“This could shatter our fragile economic recovery. We must break state government’s habit of throwing money at problems and adopt innovative solutions and meaningful reforms,” Berger’s statement said. “The cycle of irresponsible taxing, borrowing and spending must stop.”
Berger Press Secretary Brandon Greife said Berger was “spending the day along with his policy staff just combing through” the budget.
He said Berger is not calling the governor’s budget dead on arrival. But the three-quarter-cent sales tax is a sticking point.
“I guess it would be right to characterize it as a non-starter,” Greife said. Berger’s position is that “raising taxes on the private sector, on businesses and struggling North Carolinians is not the way to go about our priorities.”
Attempts to get comment from House Speaker Thom Tillis, House Minority Leader Joe Hackney and Senate Democratic Leader Martin Nesbitt were not successful.
Fergus Hodgson, director of fiscal policy studies at the John Locke Foundation, said it is “particularly concerning because the governor is touting this as a jobs plan” when it’s really a wealth redistribution scheme to move money and jobs from the private to public sector.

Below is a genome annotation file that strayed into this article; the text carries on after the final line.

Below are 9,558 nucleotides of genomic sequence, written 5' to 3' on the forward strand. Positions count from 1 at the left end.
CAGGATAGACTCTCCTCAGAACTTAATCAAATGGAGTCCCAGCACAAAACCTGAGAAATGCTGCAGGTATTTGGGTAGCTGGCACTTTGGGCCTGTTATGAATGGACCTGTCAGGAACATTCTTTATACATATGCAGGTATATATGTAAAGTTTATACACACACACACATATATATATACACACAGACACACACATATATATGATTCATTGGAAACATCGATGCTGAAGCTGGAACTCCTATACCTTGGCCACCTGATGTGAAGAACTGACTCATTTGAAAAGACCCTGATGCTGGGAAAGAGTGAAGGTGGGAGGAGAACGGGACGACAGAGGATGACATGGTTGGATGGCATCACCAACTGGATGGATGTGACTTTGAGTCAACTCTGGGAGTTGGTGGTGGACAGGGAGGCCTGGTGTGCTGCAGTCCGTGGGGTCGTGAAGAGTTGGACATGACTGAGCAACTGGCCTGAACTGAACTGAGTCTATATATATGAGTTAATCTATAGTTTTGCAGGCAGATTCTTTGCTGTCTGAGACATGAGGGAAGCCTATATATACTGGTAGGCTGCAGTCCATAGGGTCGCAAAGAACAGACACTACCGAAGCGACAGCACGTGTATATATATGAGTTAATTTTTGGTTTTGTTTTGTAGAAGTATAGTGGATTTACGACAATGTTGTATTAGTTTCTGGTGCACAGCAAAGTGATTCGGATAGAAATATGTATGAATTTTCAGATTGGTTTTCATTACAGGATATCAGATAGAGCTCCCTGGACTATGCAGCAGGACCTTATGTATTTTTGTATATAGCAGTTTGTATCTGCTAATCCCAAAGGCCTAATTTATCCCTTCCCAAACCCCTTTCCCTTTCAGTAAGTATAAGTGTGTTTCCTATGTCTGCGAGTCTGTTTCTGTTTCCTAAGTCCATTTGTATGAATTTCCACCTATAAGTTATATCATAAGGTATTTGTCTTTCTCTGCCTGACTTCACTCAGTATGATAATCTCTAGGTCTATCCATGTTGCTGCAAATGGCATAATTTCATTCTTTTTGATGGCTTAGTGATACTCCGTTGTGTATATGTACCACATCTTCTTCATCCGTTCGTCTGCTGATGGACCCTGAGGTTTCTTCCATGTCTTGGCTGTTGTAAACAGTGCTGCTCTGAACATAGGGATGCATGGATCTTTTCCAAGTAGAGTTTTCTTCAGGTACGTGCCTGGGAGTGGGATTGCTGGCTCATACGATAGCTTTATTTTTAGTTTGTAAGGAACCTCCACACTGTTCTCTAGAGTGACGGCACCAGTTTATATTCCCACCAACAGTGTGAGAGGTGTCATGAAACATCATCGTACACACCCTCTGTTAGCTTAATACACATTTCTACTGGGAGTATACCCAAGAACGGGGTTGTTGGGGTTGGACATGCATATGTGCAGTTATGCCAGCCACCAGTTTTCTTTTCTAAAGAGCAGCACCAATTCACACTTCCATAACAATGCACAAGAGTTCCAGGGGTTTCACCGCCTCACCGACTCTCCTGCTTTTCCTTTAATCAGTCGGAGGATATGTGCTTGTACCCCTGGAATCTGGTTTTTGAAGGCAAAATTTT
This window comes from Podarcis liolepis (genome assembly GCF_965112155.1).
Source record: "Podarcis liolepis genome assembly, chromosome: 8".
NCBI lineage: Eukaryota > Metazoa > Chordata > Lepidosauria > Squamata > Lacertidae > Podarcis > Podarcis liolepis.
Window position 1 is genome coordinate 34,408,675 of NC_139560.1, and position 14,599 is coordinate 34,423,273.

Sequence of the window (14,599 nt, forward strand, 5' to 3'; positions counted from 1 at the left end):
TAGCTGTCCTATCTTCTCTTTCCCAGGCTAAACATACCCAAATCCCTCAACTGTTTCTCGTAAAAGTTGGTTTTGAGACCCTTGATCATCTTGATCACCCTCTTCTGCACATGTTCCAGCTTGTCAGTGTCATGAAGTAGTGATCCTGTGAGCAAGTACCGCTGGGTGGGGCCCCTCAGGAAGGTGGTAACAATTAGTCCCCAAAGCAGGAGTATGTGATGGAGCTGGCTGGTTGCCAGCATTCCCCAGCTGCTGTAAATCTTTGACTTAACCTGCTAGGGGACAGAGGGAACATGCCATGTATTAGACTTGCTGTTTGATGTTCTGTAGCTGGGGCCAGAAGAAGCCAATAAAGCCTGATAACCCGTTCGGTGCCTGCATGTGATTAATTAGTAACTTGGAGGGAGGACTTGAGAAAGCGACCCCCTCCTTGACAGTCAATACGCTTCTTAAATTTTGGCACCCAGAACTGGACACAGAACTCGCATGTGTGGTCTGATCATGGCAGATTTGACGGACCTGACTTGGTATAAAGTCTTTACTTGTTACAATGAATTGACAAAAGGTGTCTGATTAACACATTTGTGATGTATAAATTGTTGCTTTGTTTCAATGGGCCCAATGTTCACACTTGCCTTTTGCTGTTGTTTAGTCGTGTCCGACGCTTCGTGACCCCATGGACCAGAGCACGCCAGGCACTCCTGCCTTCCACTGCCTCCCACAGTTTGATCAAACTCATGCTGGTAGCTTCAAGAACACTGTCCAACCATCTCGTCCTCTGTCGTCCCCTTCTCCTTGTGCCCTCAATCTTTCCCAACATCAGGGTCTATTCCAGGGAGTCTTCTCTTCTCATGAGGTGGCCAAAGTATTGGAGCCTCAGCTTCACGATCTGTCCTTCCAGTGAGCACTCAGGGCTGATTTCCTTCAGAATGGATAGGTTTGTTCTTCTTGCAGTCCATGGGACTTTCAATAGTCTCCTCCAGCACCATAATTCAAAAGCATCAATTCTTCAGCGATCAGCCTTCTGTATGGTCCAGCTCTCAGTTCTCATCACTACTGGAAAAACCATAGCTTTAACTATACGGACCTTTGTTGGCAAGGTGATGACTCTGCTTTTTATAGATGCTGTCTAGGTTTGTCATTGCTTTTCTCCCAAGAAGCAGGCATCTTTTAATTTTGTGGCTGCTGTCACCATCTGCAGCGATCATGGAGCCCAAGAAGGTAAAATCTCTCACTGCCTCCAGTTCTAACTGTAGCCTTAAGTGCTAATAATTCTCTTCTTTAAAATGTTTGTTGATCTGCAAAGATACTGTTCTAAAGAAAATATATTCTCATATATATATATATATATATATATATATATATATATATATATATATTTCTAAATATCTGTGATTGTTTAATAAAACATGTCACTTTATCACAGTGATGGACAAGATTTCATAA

“Creating a stable and secure environment for investment and a lower tax environment, that’s what really is going to create jobs,” Hodgson said. The nonprofit Tax Foundation now ranks North Carolina 44th worst in the nation for state tax burden, and Perdue’s tax hike proposals would only make that worse, he said.
“The key point is that it is adding to a tax burden that already places us in a less competitive position than other states, than other nations,” Hodgson said.
And, he noted, the $20.9 billion General Fund budget is only a portion of what the state actually spends.
“This year’s total state spending will be $51.5 billion, and that is a record,” Hodgson said. “The state’s budget this year is at a record high per-capita and any talk about it being underfunded relative to past years is misleading at best.”
Per capita spending has jumped from $1,701 to $5,247 per person from 1970 to 2012, he said. State spending was equivalent to 10.9 percent of personal income in 1970, compared to 14.4 percent this year.
Perdue’s budget plan will assume new dynamics this year due to the governor’s race and legislative elections.
“Obviously she’s not going to be on the ballot, and what that will mean is that Republicans will be very critical of the budget and attempt to tie it to the lieutenant governor,” said Andrew Taylor, political science professor at N.C. State.